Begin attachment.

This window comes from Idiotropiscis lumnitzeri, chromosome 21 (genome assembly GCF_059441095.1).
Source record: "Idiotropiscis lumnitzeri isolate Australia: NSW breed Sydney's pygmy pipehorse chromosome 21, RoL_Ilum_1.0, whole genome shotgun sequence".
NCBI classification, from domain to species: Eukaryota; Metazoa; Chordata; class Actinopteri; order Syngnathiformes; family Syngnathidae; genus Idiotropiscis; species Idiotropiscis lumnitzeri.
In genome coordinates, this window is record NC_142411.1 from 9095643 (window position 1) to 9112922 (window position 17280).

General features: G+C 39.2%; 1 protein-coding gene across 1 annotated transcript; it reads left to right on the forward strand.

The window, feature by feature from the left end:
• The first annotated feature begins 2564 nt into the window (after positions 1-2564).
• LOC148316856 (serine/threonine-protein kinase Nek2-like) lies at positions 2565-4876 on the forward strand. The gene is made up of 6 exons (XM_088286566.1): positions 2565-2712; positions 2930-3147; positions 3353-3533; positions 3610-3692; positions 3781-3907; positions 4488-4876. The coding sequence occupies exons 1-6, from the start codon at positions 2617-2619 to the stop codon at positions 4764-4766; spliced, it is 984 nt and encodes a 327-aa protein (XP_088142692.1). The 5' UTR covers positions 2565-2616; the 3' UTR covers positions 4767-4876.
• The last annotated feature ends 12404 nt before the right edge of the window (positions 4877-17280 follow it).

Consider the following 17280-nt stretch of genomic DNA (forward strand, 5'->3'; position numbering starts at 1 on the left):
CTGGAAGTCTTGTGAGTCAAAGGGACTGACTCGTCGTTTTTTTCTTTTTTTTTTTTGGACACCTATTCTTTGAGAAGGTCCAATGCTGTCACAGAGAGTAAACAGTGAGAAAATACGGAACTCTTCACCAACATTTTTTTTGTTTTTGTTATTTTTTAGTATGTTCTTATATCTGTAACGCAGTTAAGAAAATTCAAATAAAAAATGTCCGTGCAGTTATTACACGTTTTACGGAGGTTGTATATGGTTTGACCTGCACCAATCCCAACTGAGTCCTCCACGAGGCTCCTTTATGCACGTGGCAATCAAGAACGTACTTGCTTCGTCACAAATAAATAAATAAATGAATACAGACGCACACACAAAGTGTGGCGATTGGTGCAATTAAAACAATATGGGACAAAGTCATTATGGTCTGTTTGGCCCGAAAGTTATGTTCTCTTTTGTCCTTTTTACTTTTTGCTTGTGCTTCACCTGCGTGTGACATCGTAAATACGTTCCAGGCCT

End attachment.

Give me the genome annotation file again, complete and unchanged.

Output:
This window comes from Idiotropiscis lumnitzeri, chromosome 21 (genome assembly GCF_059441095.1).
Source record: "Idiotropiscis lumnitzeri isolate Australia: NSW breed Sydney's pygmy pipehorse chromosome 21, RoL_Ilum_1.0, whole genome shotgun sequence".
NCBI classification, from domain to species: Eukaryota; Metazoa; Chordata; class Actinopteri; order Syngnathiformes; family Syngnathidae; genus Idiotropiscis; species Idiotropiscis lumnitzeri.
In genome coordinates, this window is record NC_142411.1 from 9095643 (window position 1) to 9112922 (window position 17280).

General features: G+C 39.2%; 1 protein-coding gene across 1 annotated transcript; it reads left to right on the forward strand.

The window, feature by feature from the left end:
• The first annotated feature begins 2564 nt into the window (after positions 1-2564).
• LOC148316856 (serine/threonine-protein kinase Nek2-like) lies at positions 2565-4876 on the forward strand. The gene is made up of 6 exons (XM_088286566.1): positions 2565-2712; positions 2930-3147; positions 3353-3533; positions 3610-3692; positions 3781-3907; positions 4488-4876. The coding sequence occupies exons 1-6, from the start codon at positions 2617-2619 to the stop codon at positions 4764-4766; spliced, it is 984 nt and encodes a 327-aa protein (XP_088142692.1). The 5' UTR covers positions 2565-2616; the 3' UTR covers positions 4767-4876.
• The last annotated feature ends 12404 nt before the right edge of the window (positions 4877-17280 follow it).

Consider the following 17280-nt stretch of genomic DNA (forward strand, 5'->3'; position numbering starts at 1 on the left):
CTGGAAGTCTTGTGAGTCAAAGGGACTGACTCGTCGTTTTTTTCTTTTTTTTTTTTGGACACCTATTCTTTGAGAAGGTCCAATGCTGTCACAGAGAGTAAACAGTGAGAAAATACGGAACTCTTCACCAACATTTTTTTTGTTTTTGTTATTTTTTAGTATGTTCTTATATCTGTAACGCAGTTAAGAAAATTCAAATAAAAAATGTCCGTGCAGTTATTACACGTTTTACGGAGGTTGTATATGGTTTGACCTGCACCAATCCCAACTGAGTCCTCCACGAGGCTCCTTTATGCACGTGGCAATCAAGAACGTACTTGCTTCGTCACAAATAAATAAATAAATGAATACAGACGCACACACAAAGTGTGGCGATTGGTGCAATTAAAACAATATGGGACAAAGTCATTATGGTCTGTTTGGCCCGAAAGTTATGTTCTCTTTTGTCCTTTTTACTTTTTGCTTGTGCTTCACCTGCGTGTGACATCGTAAATACGTTCCAGGCCT